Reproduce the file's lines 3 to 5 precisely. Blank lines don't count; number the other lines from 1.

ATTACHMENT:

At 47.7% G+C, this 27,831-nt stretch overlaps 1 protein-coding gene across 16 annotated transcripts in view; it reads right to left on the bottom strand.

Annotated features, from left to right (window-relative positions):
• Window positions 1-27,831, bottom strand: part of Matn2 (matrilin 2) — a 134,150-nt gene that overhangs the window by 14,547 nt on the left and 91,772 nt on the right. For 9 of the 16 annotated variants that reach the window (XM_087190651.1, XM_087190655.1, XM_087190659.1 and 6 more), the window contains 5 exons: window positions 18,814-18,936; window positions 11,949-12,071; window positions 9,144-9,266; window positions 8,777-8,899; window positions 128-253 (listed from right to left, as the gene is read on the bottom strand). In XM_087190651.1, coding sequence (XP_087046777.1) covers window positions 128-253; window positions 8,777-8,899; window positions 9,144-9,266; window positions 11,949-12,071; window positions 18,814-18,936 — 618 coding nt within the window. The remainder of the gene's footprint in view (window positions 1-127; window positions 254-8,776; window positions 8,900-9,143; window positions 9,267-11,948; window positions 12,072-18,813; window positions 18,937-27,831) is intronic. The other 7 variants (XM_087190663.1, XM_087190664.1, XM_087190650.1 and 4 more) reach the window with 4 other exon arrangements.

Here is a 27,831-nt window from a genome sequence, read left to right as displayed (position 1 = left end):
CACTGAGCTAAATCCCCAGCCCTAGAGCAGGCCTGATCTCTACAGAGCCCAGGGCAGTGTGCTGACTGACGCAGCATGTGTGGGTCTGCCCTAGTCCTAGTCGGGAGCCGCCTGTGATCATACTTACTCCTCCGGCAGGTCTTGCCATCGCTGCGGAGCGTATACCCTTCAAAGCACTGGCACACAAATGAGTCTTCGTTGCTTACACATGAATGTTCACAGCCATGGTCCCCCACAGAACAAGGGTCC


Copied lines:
• Window positions 1-27,831, bottom strand: part of Matn2 (matrilin 2) — a 134,150-nt gene that overhangs the window by 14,547 nt on the left and 91,772 nt on the right. For 9 of the 16 annotated variants that reach the window (XM_087190651.1, XM_087190655.1, XM_087190659.1 and 6 more), the window contains 5 exons: window positions 18,814-18,936; window positions 11,949-12,071; window positions 9,144-9,266; window positions 8,777-8,899; window positions 128-253 (listed from right to left, as the gene is read on the bottom strand). In XM_087190651.1, coding sequence (XP_087046777.1) covers window positions 128-253; window positions 8,777-8,899; window positions 9,144-9,266; window positions 11,949-12,071; window positions 18,814-18,936 — 618 coding nt within the window. The remainder of the gene's footprint in view (window positions 1-127; window positions 254-8,776; window positions 8,900-9,143; window positions 9,267-11,948; window positions 12,072-18,813; window positions 18,937-27,831) is intronic. The other 7 variants (XM_087190663.1, XM_087190664.1, XM_087190650.1 and 4 more) reach the window with 4 other exon arrangements.

Here is a 27,831-nt window from a genome sequence, read left to right as displayed (position 1 = left end):
CACTGAGCTAAATCCCCAGCCCTAGAGCAGGCCTGATCTCTACAGAGCCCAGGGCAGTGTGCTGACTGACGCAGCATGTGTGGGTCTGCCCTAGTCCTAGTCGGGAGCCGCCTGTGATCATACTTACTCCTCCGGCAGGTCTTGCCATCGCTGCGGAGCGTATACCCTTCAAAGCACTGGCACACAAATGAGTCTTCGTTGCTTACACATGAATGTTCACAGCCATGGTCCCCCACAGAACAAGGGTCC